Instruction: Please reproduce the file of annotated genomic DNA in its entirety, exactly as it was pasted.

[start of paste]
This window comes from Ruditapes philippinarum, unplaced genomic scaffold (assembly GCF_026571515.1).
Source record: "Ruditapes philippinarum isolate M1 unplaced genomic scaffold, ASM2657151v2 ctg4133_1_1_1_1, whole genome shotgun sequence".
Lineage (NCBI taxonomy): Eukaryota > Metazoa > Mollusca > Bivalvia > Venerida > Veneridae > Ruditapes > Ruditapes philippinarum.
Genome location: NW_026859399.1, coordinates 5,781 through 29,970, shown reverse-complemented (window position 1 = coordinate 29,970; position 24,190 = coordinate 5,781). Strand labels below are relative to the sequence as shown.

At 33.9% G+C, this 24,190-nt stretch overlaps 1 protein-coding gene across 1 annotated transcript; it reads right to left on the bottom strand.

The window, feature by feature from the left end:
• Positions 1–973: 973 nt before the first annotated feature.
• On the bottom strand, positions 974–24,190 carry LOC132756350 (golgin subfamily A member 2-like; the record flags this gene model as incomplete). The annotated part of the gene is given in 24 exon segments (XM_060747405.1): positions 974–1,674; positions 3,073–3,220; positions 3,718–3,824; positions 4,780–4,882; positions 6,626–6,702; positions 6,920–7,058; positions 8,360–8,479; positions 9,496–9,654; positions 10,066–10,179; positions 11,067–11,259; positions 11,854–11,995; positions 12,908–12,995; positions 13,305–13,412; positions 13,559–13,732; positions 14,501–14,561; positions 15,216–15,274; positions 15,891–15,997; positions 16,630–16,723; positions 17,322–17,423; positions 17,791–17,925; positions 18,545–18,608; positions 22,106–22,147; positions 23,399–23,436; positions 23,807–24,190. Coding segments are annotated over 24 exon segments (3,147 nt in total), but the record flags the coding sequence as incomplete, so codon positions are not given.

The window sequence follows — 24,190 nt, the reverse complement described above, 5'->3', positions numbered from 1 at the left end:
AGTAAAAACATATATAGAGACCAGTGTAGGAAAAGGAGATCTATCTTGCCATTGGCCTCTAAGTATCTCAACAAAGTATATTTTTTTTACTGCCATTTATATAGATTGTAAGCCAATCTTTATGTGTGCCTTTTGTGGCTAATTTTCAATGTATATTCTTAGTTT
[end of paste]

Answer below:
This window comes from Ruditapes philippinarum, unplaced genomic scaffold (assembly GCF_026571515.1).
Source record: "Ruditapes philippinarum isolate M1 unplaced genomic scaffold, ASM2657151v2 ctg4133_1_1_1_1, whole genome shotgun sequence".
Lineage (NCBI taxonomy): Eukaryota > Metazoa > Mollusca > Bivalvia > Venerida > Veneridae > Ruditapes > Ruditapes philippinarum.
Genome location: NW_026859399.1, coordinates 5,781 through 29,970, shown reverse-complemented (window position 1 = coordinate 29,970; position 24,190 = coordinate 5,781). Strand labels below are relative to the sequence as shown.

At 33.9% G+C, this 24,190-nt stretch overlaps 1 protein-coding gene across 1 annotated transcript; it reads right to left on the bottom strand.

The window, feature by feature from the left end:
• Positions 1–973: 973 nt before the first annotated feature.
• On the bottom strand, positions 974–24,190 carry LOC132756350 (golgin subfamily A member 2-like; the record flags this gene model as incomplete). The annotated part of the gene is given in 24 exon segments (XM_060747405.1): positions 974–1,674; positions 3,073–3,220; positions 3,718–3,824; positions 4,780–4,882; positions 6,626–6,702; positions 6,920–7,058; positions 8,360–8,479; positions 9,496–9,654; positions 10,066–10,179; positions 11,067–11,259; positions 11,854–11,995; positions 12,908–12,995; positions 13,305–13,412; positions 13,559–13,732; positions 14,501–14,561; positions 15,216–15,274; positions 15,891–15,997; positions 16,630–16,723; positions 17,322–17,423; positions 17,791–17,925; positions 18,545–18,608; positions 22,106–22,147; positions 23,399–23,436; positions 23,807–24,190. Coding segments are annotated over 24 exon segments (3,147 nt in total), but the record flags the coding sequence as incomplete, so codon positions are not given.

The window sequence follows — 24,190 nt, the reverse complement described above, 5'->3', positions numbered from 1 at the left end:
AGTAAAAACATATATAGAGACCAGTGTAGGAAAAGGAGATCTATCTTGCCATTGGCCTCTAAGTATCTCAACAAAGTATATTTTTTTTACTGCCATTTATATAGATTGTAAGCCAATCTTTATGTGTGCCTTTTGTGGCTAATTTTCAATGTATATTCTTAGTTT